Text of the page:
Then again if I'm wrong, I'll have to get binocular laser eye surgery if I ever take up F3J seriously!
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Old Feb 18, 2009, 12:45 AM
Registered User
Slovenia
Joined Feb 2008
31 Posts
How far we can see depends also from atmospheric conditions.

Sometimes it is hard to see a plane only maybe 1/4 mile away, on the other hand if moisture level is low and on a windy day it is no problem to see a plane from more than 3/4 mile away. As Web suggested it is also matter of angles.

I guess all of you crashed a plane at least once and think how far you had to walk to find it. I know I have to walk usually much more than I think at first (not that I crash that many planes ).
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Old Feb 18, 2009, 12:51 AM
Detail Freak
target's Avatar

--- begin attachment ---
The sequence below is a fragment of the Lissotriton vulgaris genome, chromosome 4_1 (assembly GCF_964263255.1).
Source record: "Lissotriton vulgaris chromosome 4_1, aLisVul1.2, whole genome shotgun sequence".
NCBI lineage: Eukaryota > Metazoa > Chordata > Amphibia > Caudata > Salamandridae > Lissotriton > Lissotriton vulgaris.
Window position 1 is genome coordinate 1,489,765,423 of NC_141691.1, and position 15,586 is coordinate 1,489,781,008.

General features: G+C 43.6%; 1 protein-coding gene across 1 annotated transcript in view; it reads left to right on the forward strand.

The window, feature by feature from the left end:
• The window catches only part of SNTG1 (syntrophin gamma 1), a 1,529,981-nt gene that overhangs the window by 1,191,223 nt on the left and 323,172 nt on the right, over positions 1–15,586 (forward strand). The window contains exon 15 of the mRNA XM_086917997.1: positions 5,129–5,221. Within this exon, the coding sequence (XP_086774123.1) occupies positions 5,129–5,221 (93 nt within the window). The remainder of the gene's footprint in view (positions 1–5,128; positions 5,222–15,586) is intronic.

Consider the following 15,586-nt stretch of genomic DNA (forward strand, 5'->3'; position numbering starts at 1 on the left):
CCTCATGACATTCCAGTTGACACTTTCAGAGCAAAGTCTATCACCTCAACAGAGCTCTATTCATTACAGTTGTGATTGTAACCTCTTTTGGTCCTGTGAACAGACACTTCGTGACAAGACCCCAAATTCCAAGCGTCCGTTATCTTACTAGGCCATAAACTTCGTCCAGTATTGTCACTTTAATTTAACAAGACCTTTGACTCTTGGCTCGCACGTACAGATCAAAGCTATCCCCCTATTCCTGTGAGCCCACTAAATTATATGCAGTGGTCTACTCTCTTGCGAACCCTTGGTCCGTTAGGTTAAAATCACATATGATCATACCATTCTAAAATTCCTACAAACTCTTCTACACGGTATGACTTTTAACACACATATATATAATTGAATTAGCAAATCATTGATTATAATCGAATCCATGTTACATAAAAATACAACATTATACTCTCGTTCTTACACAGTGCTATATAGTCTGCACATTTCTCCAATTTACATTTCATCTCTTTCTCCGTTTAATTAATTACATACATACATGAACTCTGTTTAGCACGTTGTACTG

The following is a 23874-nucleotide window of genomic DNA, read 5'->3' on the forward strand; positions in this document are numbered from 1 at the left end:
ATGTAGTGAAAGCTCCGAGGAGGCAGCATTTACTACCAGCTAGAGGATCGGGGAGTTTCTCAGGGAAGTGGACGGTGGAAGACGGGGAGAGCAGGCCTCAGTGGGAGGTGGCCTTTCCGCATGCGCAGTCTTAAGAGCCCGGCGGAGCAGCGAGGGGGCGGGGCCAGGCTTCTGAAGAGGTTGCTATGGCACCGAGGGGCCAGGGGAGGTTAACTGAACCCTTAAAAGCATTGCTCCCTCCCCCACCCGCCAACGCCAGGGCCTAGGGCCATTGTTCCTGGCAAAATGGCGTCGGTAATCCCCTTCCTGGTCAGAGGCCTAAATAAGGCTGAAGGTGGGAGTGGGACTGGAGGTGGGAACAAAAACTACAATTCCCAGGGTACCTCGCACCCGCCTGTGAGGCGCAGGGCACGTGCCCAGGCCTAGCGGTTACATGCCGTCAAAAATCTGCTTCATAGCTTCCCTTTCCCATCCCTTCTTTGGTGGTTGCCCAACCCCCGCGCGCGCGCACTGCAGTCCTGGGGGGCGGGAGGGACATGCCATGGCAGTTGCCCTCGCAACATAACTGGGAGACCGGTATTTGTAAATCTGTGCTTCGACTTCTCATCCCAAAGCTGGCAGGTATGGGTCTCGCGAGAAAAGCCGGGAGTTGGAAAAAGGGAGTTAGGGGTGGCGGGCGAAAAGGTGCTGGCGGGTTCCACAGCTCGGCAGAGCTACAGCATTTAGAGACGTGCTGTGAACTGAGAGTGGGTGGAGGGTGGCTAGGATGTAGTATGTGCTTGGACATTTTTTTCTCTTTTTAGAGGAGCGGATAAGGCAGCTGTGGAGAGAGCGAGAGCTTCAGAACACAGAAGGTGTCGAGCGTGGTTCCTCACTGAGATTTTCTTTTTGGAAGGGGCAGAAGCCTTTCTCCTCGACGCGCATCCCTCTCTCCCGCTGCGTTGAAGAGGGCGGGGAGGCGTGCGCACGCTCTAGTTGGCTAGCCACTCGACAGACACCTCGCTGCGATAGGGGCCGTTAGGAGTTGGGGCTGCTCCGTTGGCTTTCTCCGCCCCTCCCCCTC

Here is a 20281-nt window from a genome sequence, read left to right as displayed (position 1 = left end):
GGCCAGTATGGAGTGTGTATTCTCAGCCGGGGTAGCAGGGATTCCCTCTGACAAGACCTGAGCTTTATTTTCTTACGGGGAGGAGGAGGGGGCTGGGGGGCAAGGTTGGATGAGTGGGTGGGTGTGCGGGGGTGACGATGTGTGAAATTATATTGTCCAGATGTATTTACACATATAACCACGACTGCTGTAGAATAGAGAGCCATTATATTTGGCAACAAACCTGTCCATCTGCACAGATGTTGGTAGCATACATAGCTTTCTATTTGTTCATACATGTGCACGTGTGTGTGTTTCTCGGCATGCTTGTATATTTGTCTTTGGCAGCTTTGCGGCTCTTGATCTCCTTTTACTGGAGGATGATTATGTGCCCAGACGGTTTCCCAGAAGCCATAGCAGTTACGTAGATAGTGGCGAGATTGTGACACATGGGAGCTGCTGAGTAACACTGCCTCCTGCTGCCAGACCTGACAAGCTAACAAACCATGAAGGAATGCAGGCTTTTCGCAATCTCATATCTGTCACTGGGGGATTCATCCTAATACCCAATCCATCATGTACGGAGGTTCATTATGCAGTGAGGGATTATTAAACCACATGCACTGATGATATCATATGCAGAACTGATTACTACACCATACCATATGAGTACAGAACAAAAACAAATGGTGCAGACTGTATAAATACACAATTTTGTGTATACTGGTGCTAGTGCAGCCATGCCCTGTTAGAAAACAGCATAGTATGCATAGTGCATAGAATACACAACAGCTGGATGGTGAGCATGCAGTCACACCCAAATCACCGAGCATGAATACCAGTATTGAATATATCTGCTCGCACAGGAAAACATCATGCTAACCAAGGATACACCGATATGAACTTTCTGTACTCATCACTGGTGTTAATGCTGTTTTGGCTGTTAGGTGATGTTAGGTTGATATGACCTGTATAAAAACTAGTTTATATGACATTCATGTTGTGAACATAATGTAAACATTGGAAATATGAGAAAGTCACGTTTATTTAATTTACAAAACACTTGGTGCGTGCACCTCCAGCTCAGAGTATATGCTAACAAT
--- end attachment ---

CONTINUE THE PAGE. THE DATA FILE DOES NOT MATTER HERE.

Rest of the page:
Harbor City, CA
Joined Oct 2003
21,408 Posts
I'm really looking forward to getting mine put together soon. It will be hard to build someone else's planes with that red beauty waiting for me!
I have 3 F3F/B planes ahead of her; a Tanga and 2 Calibers.

Target
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Old Feb 18, 2009, 10:22 AM
agony sweetns the victory
atjurhs's Avatar
Any Flying Field Across America
Joined Jul 2005
3,513 Posts
Quote:
Originally Posted by webbsolution
I am only 38 and I attribute my excellent vision to 10 years of archery and good investments in sunglasses.

Webbie,

Just a word of warning, I shot olympic style archery for more than 10 years, and almost always wear sunglasses, and at 38 had perfect vision. Now at 44, the eyeballs ain't working as well. Time takes it's toll on all of us, but hey you've still got 6 good years of vision ahead of you
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Old Feb 18, 2009, 11:14 PM
Win=span\massXpractice+lu ck
webbsolution's Avatar
Joined Jul 2007
2,915 Posts
Quote:
Originally Posted by atjurhs
Webbie,